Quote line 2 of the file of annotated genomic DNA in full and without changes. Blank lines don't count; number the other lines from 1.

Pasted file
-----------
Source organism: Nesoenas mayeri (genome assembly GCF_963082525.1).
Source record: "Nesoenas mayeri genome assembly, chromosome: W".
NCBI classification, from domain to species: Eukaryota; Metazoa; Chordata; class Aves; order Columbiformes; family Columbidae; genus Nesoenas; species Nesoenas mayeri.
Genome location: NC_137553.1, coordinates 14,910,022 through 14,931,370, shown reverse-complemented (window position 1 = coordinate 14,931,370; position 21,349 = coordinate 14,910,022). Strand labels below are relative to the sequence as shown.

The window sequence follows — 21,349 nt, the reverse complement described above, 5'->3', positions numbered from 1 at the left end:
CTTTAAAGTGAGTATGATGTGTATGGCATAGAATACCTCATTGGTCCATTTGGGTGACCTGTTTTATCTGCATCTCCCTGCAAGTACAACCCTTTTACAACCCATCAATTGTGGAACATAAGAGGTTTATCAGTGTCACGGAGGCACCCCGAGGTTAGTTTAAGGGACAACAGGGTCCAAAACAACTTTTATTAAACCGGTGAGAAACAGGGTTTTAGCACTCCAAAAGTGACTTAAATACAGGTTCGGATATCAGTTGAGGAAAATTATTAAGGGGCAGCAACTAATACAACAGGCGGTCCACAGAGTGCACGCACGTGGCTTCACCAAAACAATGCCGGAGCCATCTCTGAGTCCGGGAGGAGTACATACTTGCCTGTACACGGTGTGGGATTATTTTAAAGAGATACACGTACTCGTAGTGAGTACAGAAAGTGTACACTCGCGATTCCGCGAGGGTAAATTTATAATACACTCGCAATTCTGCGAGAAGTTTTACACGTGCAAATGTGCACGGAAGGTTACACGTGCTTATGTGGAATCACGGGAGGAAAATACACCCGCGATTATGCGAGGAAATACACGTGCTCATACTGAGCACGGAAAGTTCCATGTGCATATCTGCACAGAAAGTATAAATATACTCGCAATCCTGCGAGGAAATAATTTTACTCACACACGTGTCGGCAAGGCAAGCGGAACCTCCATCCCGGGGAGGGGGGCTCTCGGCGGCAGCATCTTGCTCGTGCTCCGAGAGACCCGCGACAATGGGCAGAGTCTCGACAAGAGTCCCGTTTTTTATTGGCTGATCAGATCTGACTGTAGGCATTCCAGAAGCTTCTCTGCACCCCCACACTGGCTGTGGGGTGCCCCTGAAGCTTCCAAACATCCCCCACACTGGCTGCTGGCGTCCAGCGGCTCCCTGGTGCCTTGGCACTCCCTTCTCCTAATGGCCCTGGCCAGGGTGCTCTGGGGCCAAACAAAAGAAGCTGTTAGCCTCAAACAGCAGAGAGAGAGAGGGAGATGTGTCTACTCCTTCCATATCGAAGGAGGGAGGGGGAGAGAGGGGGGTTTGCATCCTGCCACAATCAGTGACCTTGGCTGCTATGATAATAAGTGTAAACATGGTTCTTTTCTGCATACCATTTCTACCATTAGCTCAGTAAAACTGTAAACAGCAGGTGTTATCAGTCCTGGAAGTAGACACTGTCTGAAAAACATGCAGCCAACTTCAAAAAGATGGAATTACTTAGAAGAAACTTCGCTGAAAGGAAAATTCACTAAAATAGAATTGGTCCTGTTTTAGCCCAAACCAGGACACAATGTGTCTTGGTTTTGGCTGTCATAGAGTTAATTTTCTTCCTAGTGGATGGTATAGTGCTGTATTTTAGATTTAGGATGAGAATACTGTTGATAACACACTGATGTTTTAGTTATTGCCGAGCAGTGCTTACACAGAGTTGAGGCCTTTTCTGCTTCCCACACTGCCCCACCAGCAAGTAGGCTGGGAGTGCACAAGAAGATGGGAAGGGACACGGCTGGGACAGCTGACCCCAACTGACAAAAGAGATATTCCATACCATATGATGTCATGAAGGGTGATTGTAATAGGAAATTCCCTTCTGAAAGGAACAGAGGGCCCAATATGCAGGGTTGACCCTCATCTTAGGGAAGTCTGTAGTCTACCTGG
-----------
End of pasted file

Source record: "Nesoenas mayeri genome assembly, chromosome: W".